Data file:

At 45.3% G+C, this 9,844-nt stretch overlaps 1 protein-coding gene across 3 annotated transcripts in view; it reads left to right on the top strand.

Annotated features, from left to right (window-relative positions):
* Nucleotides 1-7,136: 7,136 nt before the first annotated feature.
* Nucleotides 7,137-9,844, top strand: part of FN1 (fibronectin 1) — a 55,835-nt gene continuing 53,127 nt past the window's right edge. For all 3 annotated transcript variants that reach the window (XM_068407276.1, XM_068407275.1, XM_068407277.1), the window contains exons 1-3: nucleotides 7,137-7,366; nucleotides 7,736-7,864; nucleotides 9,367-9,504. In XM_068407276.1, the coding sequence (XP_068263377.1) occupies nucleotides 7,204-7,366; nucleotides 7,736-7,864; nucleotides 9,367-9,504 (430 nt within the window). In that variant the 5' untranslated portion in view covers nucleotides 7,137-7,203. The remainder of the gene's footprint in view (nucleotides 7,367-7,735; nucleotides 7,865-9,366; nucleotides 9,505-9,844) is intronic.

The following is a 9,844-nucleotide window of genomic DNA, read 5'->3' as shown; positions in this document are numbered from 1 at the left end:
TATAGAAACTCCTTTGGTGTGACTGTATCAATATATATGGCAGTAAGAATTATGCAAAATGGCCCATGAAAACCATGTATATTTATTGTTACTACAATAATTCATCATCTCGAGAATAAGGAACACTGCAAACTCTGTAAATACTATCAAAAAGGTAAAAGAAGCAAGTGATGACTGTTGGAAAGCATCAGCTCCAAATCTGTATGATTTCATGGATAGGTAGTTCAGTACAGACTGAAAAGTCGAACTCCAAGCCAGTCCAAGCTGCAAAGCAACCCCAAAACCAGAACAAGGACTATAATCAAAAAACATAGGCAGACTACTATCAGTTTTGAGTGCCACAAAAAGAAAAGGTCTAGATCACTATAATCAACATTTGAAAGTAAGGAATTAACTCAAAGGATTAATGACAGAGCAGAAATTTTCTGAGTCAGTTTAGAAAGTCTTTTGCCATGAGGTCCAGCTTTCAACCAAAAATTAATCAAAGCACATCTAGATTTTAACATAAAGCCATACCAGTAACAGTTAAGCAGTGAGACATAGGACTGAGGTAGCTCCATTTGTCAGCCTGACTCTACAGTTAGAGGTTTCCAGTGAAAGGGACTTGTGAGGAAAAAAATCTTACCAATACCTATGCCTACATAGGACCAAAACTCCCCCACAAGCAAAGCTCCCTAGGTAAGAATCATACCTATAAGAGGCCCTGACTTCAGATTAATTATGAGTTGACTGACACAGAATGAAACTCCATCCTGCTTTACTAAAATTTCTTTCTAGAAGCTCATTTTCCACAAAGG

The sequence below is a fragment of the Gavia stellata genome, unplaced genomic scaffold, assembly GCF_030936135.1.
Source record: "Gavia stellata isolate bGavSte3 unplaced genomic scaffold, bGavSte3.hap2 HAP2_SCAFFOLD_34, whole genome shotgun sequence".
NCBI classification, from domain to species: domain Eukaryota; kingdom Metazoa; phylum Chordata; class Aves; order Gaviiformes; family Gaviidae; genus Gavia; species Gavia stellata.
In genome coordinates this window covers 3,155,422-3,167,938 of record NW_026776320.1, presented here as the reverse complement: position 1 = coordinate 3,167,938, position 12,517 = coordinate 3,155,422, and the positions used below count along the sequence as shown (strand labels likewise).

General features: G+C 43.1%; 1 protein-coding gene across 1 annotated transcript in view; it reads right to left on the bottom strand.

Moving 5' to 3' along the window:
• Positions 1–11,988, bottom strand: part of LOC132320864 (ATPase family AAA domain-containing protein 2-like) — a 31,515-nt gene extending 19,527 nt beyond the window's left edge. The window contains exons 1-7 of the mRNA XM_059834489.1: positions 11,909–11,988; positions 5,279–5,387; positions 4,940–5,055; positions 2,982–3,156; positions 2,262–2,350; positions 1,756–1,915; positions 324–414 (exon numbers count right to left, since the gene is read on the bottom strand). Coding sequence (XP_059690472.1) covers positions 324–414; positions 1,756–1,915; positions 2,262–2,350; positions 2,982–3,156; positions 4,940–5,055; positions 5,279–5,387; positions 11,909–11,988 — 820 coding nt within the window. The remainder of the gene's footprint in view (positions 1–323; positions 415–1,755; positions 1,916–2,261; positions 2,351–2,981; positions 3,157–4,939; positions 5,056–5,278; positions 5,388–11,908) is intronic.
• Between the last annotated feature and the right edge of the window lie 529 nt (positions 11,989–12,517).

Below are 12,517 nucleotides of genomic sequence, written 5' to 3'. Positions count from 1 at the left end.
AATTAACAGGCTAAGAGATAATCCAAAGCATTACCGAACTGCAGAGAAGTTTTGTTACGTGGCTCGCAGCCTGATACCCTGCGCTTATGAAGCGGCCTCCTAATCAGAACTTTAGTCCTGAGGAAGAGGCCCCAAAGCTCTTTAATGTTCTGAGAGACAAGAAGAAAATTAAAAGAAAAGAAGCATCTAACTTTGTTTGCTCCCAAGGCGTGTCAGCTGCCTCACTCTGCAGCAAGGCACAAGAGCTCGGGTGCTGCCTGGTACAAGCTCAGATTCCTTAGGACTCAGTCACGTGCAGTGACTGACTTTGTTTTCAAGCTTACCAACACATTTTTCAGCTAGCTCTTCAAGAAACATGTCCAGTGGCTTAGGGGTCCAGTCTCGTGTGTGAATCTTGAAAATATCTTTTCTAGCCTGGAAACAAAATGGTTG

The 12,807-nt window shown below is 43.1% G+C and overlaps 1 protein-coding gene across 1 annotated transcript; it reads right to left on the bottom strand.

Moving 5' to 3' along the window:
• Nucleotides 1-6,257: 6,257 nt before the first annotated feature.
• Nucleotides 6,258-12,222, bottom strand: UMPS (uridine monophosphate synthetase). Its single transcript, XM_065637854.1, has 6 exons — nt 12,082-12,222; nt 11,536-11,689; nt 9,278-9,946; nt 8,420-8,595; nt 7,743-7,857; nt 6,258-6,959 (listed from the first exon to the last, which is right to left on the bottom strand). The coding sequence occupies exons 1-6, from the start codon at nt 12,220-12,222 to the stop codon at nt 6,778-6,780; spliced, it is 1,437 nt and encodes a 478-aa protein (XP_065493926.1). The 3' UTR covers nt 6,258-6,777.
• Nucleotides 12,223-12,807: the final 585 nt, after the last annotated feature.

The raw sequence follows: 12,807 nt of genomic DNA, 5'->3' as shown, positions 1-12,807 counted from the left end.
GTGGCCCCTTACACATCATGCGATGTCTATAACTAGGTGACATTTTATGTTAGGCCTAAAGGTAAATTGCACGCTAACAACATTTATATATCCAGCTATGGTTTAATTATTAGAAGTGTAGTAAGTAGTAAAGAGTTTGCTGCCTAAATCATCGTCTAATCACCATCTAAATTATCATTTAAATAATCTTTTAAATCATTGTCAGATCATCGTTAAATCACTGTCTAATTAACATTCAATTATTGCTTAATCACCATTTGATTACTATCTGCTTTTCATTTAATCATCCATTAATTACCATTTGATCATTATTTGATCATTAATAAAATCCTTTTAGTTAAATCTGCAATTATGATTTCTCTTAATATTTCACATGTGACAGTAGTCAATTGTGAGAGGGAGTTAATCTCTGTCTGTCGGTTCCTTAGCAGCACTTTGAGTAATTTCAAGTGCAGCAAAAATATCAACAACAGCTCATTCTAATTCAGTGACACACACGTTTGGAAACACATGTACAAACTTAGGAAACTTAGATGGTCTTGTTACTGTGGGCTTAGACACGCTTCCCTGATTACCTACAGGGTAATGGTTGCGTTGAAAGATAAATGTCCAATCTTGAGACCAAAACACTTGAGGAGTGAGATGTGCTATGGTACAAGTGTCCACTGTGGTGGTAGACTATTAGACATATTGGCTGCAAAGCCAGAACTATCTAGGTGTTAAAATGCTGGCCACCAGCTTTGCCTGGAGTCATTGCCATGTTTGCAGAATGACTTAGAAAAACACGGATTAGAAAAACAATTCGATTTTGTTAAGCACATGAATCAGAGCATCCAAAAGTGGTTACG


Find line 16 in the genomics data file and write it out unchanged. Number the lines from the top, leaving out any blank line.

AATTAACAGGCTAAGAGATAATCCAAAGCATTACCGAACTGCAGAGAAGTTTTGTTACGTGGCTCGCAGCCTGATACCCTGCGCTTATGAAGCGGCCTCCTAATCAGAACTTTAGTCCTGAGGAAGAGGCCCCAAAGCTCTTTAATGTTCTGAGAGACAAGAAGAAAATTAAAAGAAAAGAAGCATCTAACTTTGTTTGCTCCCAAGGCGTGTCAGCTGCCTCACTCTGCAGCAAGGCACAAGAGCTCGGGTGCTGCCTGGTACAAGCTCAGATTCCTTAGGACTCAGTCACGTGCAGTGACTGACTTTGTTTTCAAGCTTACCAACACATTTTTCAGCTAGCTCTTCAAGAAACATGTCCAGTGGCTTAGGGGTCCAGTCTCGTGTGTGAATCTTGAAAATATCTTTTCTAGCCTGGAAACAAAATGGTTG